FACILITATION IN PRONE → → → → → tone normalization sensory accod.

to weight bearing surface elongation in spinal extension weight shift across central axis head righting reaction

Decreased tone; increased integration between upper and lower trunk. REACTION: elongation weight bearing side internal and external rotation – UE & LE pelvic and spinal alignment weight shift – weight bearing surfaces – hands/feet forming midline If increased tone, grade stimulus slow; small excursions; deep pressure to elongate weight bearing surface. PREPARATION SCAPULA: Prone → preparation for sidelying → to sitting H.R. weight shift, elongation, H.R. labyrinthine R – prepare before taking to sidelying Sidelying: Reinforce elongation through pressure Align pelvis and shoulder around axis Facilitate weight shift GRADE Toward prone → increased ext. BEWARE Toward supine → increased flexion (chin tuck → supine E.R.)

May need to work specific pelvis:



Shoulder head/abd

Neck hyperextension → inactive trunk – abdominals 1

→ overstretched neck, lumbar spine → fixed posterior tilt SOME PURPOSES: A. B. C. D. DON’Ts: elongation neck extension – preparation UE and reaching. alignment of spine – activation of flexion and extension THOUGHOUT spine activation of abdominal preparation pelvic movement for sitting.

Legs Resting (Inactive) Too Much Hip Ext (No Activation)

Anterior Tilt

Approx. into Flexed hips

Duplicates sitting position in chair. Collapsed lumbar spine or P.P.T. overstretched Neck Extensors

Always maintain good alignment Recognize difference between BABIES ↔ OLDER CHILDREN



ELONGATION NECK: Key Points: scapula/shoulders trunk upper extremities Weight Bearing on Scapula Action: traction Lateral weight shift Alignment – balance flex/ext


ALIGNMENT SPINE: Key Points: sternum abdominals/pelvis --OR-lateral trunk weight bearing/pelvis shift Action: subtle weight

deep pressure Key Points: ant/post surface trunk sides of trunk pelvic area thoracic area weight bearing/scapula Action: traction lateral weight shift approx - ONLY once aligned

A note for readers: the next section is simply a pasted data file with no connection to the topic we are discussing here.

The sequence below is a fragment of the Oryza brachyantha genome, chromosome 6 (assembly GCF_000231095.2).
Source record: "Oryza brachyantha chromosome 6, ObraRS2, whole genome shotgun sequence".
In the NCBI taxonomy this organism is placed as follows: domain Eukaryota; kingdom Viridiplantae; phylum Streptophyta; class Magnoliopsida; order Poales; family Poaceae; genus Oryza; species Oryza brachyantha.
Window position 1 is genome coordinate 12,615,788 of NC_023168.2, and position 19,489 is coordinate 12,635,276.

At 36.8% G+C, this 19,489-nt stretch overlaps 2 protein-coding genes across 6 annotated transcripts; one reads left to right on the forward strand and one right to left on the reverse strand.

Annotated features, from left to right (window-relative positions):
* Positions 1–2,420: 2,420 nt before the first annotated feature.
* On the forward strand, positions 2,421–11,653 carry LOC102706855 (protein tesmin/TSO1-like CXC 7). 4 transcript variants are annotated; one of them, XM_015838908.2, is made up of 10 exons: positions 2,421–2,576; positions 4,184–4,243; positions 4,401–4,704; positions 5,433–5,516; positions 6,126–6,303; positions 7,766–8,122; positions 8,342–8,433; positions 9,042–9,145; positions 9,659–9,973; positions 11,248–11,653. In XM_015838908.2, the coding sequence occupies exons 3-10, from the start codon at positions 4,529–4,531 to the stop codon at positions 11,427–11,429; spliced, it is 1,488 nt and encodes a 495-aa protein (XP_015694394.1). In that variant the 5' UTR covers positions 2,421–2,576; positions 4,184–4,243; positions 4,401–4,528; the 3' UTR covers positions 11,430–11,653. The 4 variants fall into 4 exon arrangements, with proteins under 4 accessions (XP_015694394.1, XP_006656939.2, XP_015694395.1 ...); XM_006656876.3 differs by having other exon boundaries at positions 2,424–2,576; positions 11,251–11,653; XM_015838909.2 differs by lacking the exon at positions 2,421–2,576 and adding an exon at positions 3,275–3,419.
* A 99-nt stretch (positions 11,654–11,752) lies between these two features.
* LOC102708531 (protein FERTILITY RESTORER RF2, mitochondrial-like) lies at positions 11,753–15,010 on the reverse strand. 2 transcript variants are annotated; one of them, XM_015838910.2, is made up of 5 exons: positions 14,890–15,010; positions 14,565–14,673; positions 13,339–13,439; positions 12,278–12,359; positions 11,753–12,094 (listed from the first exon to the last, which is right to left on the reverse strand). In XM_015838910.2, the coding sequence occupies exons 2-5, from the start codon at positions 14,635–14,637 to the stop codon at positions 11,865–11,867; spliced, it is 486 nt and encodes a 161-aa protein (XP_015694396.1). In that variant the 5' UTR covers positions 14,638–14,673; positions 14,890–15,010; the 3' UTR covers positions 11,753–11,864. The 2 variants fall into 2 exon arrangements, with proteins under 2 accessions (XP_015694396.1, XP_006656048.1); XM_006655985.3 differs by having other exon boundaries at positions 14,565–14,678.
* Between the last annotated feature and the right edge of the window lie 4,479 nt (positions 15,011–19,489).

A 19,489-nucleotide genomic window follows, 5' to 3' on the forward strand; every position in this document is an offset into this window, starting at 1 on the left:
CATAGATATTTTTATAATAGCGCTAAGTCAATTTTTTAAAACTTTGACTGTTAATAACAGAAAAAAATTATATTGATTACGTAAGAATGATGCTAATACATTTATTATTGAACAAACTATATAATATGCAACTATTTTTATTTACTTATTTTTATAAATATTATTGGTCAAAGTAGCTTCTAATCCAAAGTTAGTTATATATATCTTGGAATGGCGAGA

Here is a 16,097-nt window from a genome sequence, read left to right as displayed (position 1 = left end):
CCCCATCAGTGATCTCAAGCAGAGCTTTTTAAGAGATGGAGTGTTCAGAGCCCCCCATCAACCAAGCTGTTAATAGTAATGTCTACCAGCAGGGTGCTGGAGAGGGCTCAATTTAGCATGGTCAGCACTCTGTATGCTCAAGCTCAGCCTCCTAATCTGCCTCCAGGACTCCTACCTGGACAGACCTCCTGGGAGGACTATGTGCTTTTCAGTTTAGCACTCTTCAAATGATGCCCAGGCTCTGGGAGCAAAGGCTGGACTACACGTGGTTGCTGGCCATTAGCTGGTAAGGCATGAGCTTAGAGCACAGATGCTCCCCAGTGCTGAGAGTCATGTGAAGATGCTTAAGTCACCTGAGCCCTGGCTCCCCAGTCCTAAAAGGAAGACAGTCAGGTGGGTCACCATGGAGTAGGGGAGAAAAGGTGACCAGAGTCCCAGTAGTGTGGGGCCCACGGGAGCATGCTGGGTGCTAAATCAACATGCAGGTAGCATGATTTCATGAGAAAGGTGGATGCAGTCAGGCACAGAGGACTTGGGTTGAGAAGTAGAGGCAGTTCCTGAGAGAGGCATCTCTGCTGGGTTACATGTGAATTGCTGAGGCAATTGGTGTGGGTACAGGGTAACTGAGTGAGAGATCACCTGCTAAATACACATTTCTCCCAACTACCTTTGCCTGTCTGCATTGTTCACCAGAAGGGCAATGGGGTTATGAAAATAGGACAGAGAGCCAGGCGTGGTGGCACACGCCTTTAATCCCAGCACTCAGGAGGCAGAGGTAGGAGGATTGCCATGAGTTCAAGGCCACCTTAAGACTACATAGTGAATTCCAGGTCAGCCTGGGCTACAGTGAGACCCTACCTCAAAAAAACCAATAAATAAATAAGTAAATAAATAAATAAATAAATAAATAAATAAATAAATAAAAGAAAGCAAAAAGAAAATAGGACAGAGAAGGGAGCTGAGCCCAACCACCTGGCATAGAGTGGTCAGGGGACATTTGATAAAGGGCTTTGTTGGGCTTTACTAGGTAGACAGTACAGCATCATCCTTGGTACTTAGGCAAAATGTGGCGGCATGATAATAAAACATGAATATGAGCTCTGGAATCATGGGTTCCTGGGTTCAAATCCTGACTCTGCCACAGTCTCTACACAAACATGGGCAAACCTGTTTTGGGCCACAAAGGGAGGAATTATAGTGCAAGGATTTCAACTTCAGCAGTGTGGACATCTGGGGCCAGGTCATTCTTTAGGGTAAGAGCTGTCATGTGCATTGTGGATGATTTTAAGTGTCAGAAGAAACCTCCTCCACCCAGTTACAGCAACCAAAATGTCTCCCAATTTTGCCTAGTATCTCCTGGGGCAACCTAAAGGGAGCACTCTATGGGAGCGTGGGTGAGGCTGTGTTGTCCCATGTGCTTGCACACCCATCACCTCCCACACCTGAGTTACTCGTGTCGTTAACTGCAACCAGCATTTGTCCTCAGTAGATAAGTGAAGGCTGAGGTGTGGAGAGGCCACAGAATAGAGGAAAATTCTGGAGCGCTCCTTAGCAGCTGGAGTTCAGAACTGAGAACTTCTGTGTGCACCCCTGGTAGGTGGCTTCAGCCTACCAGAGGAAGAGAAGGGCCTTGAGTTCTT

Weight bearing


traction lateral weight shift (prepare for rolling, etc)


PELVIC MOBILITY MUST HAVE ADEQUATE NECK MOBILITY Key Points: thighs inside Action: lower pelvis – cue lift 3

ankle. 2. naturally occurs on the weight bearing side. 2. slow. INHIBITION: Purpose: To increase the potential for a wide variety of differentiated (highly selective) patterns of movement. Normalization of increased postural tone is often achieved by: A. Proximally: Distally: Head. D. shoulders. your handling is not necessarily limited to these points. KEY POINTS OF CONTROL: Both inhibition and facilitation are usually performed at key points of control. Reflex inhibitory patterns (RIPs) are not static and are rarely used in isolation. and jaw Any one or combination of the key points of control can be used. shaking – counteracts fixation Weight bearing in moving patterns: 1. B. Movement: 1. II. The goal is central inhibition by the patient. & glutes (B) Weight bearing neck (A) SUMMARY OF NEURODEVELOPMENTAL TREATMENT TECNIQUES – BOBATH I. slow sustained lengthening to break up stereotyped movement patterns. Method: Inhibition techniques are used only as needed and are interplayed with facilitation techniques. Rotation: 4 . rhythmic rocking – reduces spasticity 2. however. Tonic postural dominance is inhibited peripherally (initially by the therapists) while higher level righting and equilibrium reactions are facilitated. wrist.Up/down usinf abd. and pelvis Thenar eminence. C. Elongation: 1. increases tone (depends on how it is used).it is a type of elongation when used on the involved area and is used with slow movement to prevent build-up of tone. inhibits hypertonus . toes.